On GuideStar’s excellent database, S. Joseph Bruno is identified as the president of Building Hope, a charter schools facilities fund, which seems to have begun with a grant of $1,422,236 from the Community Foundation for the National Capital Region, according to Building Hope’s first published 990 (a form 990PF because of its lack of a diversity of funders or contributors). The funding of Building Hope and the changes in Bruno’s compensation over the years look to be roughly as follows:
Community Foundation for the National Capitol Region: $1,422.236 (listed elsewhere in the 990 as $1,452,542)
Community Foundation for the National Capitol Region: $25,575,018; Federal grant: $1,988,200
Marianne Keller: $24,362
Walton Family Foundation: $550,000
Walton Family Foundation: $350,000; Walton Family Foundation: $575,484
Walton Family Foundation: $200,000; Walton Family Foundation: $744,689
Walton Family Foundation: $118,000; Walton Family Foundation: $208,425
Walton Family Foundation: $435,000
Walton Family Foundation: $468,000
Walton Family Foundation: $118,000; Albertson Foundation: $552,223
While Bruno’s salary might seem mammoth by many nonprofits, over 90 percent of which have total operating budgets less than his Building Hope take-home, there are plenty of nonprofit executives, including those heading financial intermediaries that do facilities financing as Building Hope does who earn just as much if not substantially more. Is the high compensation of some people in the charter school industry that much more unacceptable than the compensation of some of their peers in nonprofit C-suites?
In 2013, Bruno was also president and board member of the America’s Charter School Finance Corporation, where he was paid $17,329 in compensation and $3,051 in benefits, roughly double what he got from the organization in 2012. There are overlapping board members between Building Hope and America’s Charter School Finance Corporation (Thomas Porter, Marianne Keller, and Paul Leleck).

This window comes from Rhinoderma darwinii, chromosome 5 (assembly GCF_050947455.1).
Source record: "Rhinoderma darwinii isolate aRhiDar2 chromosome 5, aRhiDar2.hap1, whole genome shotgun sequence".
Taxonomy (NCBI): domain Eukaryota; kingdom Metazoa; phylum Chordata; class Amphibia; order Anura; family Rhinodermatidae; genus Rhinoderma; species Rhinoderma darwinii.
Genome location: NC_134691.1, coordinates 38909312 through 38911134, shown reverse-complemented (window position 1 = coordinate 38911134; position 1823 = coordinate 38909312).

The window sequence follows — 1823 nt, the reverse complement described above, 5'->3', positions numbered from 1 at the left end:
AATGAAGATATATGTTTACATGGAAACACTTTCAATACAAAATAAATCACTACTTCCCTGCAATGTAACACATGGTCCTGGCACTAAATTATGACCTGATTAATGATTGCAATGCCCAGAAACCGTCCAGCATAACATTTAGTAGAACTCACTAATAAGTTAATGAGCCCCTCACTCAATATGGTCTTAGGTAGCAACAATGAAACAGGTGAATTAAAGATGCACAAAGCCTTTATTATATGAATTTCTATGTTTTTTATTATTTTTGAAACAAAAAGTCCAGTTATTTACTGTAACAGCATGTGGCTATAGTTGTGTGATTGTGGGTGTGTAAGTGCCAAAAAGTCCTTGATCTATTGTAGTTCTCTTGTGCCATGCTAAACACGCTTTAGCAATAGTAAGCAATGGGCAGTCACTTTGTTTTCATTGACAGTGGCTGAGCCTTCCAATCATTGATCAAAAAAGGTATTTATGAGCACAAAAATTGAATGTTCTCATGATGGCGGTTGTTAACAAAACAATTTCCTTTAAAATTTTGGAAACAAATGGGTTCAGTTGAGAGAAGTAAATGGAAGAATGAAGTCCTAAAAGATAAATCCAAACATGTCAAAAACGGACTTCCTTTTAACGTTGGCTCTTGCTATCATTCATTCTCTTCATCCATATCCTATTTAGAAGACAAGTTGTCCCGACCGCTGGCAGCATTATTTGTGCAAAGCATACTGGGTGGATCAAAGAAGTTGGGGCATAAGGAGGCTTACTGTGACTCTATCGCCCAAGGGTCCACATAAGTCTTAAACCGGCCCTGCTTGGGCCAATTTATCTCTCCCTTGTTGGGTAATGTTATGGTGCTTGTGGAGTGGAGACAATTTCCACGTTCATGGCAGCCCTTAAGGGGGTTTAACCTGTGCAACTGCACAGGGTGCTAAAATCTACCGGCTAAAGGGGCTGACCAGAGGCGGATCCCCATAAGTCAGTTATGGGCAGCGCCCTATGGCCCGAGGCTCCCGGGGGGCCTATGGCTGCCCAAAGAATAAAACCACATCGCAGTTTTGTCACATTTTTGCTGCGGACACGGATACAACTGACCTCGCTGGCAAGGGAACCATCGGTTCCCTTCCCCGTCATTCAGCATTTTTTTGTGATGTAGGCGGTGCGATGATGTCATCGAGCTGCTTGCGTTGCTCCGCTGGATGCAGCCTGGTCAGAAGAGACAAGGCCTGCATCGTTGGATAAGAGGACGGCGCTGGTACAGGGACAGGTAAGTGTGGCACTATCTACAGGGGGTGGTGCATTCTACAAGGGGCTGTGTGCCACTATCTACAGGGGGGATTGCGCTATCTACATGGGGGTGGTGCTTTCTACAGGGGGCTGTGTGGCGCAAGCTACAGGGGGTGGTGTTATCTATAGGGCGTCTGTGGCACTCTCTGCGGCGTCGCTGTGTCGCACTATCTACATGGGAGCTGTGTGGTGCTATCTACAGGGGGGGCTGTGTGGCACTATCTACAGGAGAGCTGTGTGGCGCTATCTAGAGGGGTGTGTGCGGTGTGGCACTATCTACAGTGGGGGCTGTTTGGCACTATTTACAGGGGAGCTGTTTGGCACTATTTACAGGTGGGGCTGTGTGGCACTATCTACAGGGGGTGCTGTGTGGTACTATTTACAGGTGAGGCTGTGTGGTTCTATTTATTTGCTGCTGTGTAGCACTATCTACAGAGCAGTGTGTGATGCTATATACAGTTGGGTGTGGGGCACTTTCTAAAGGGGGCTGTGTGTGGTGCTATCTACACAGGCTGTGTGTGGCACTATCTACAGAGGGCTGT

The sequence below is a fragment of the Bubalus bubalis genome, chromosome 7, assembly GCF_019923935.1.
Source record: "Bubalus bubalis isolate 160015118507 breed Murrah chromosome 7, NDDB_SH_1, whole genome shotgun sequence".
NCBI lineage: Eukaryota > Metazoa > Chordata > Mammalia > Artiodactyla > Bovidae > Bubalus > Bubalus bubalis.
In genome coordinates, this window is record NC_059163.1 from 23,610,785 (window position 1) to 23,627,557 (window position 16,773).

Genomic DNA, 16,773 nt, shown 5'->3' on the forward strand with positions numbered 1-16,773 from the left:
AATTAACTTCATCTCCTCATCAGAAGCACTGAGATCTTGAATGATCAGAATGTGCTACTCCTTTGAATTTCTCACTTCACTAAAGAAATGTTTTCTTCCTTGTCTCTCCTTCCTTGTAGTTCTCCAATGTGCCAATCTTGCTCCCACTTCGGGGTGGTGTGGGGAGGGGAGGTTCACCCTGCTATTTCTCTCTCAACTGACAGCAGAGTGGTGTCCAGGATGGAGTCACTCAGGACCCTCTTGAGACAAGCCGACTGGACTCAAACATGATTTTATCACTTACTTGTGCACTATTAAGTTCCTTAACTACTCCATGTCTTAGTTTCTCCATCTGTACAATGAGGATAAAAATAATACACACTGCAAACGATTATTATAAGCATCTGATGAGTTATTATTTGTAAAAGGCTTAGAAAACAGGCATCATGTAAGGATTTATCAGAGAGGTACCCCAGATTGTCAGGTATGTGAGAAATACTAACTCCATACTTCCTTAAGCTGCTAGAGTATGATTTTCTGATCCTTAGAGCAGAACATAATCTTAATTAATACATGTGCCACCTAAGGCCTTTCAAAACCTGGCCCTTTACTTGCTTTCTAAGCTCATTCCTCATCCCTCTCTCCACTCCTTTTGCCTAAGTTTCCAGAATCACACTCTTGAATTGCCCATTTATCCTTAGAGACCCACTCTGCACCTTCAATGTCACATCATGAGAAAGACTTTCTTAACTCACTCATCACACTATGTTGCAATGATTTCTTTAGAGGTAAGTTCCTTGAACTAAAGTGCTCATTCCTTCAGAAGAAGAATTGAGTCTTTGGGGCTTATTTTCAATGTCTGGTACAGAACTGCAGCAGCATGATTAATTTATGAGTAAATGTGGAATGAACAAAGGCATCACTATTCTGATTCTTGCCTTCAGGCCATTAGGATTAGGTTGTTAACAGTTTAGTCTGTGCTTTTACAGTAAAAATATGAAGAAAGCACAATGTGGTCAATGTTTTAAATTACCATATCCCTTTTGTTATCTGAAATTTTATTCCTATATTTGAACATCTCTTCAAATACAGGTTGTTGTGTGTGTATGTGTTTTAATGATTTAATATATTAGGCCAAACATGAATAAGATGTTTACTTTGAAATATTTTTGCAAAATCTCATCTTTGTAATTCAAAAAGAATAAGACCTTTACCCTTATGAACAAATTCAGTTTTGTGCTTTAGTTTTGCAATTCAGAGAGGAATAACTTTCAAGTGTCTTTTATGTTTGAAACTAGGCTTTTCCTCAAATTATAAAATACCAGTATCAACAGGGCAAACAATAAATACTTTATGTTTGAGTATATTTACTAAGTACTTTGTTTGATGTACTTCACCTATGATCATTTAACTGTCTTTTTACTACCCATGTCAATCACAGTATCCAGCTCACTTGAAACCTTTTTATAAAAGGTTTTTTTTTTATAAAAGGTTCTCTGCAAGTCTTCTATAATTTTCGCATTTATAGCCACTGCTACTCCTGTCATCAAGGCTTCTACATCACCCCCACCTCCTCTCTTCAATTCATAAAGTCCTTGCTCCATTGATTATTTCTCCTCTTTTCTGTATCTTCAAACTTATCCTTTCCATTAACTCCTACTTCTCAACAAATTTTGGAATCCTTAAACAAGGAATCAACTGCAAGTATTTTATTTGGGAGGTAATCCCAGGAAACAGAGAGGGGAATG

Bruno has been the subject of at least one article examining his money-making role in the charter school movement, an article prompted by the comments of one nationally prominent charter school proponent, Kevin Chavous (a former mayoral candidate in Washington, D.C.), who questioned the financial motivations of public school teachers’ opposing charter schools, purportedly putting their interests above those of their students. The article suggested the same could be raised about Bruno and his partners. But the income figures associated with Bruno at Building Hope and America’s Charter School Finance Corporation, while undoubtedly more than comfortable, don’t look hugely out of whack with some other well-compensated nonprofit executives make.
Does the palatial estate of a nonprofit charter school financier who keeps two Ferraris in his garage strike you as indicative of something wrong—or just the lifestyle of someone who might have done exceptionally well by doing what some people think of as good?—Rick Cohen